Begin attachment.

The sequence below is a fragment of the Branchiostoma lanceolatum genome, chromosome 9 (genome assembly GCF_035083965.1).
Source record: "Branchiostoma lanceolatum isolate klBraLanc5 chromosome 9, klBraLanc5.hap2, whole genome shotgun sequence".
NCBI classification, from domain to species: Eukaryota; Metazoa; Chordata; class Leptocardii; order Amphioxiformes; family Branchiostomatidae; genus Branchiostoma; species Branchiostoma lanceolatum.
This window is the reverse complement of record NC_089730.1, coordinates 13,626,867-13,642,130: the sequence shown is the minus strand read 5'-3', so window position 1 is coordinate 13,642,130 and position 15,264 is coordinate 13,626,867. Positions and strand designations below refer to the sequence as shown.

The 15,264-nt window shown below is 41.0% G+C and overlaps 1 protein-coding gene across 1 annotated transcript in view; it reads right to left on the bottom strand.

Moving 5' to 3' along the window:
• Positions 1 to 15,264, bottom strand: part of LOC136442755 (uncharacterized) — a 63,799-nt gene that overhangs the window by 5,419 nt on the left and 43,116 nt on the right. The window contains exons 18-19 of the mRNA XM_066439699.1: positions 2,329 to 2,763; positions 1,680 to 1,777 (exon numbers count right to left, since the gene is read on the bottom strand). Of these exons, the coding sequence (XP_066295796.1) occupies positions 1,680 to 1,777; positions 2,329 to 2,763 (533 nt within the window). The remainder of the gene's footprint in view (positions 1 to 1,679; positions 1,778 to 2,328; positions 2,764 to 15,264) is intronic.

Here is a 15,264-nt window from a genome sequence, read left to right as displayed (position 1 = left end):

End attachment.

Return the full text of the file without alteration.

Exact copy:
The sequence below is a fragment of the Branchiostoma lanceolatum genome, chromosome 9 (genome assembly GCF_035083965.1).
Source record: "Branchiostoma lanceolatum isolate klBraLanc5 chromosome 9, klBraLanc5.hap2, whole genome shotgun sequence".
NCBI classification, from domain to species: Eukaryota; Metazoa; Chordata; class Leptocardii; order Amphioxiformes; family Branchiostomatidae; genus Branchiostoma; species Branchiostoma lanceolatum.
This window is the reverse complement of record NC_089730.1, coordinates 13,626,867-13,642,130: the sequence shown is the minus strand read 5'-3', so window position 1 is coordinate 13,642,130 and position 15,264 is coordinate 13,626,867. Positions and strand designations below refer to the sequence as shown.

The 15,264-nt window shown below is 41.0% G+C and overlaps 1 protein-coding gene across 1 annotated transcript in view; it reads right to left on the bottom strand.

Moving 5' to 3' along the window:
• Positions 1 to 15,264, bottom strand: part of LOC136442755 (uncharacterized) — a 63,799-nt gene that overhangs the window by 5,419 nt on the left and 43,116 nt on the right. The window contains exons 18-19 of the mRNA XM_066439699.1: positions 2,329 to 2,763; positions 1,680 to 1,777 (exon numbers count right to left, since the gene is read on the bottom strand). Of these exons, the coding sequence (XP_066295796.1) occupies positions 1,680 to 1,777; positions 2,329 to 2,763 (533 nt within the window). The remainder of the gene's footprint in view (positions 1 to 1,679; positions 1,778 to 2,328; positions 2,764 to 15,264) is intronic.

Here is a 15,264-nt window from a genome sequence, read left to right as displayed (position 1 = left end):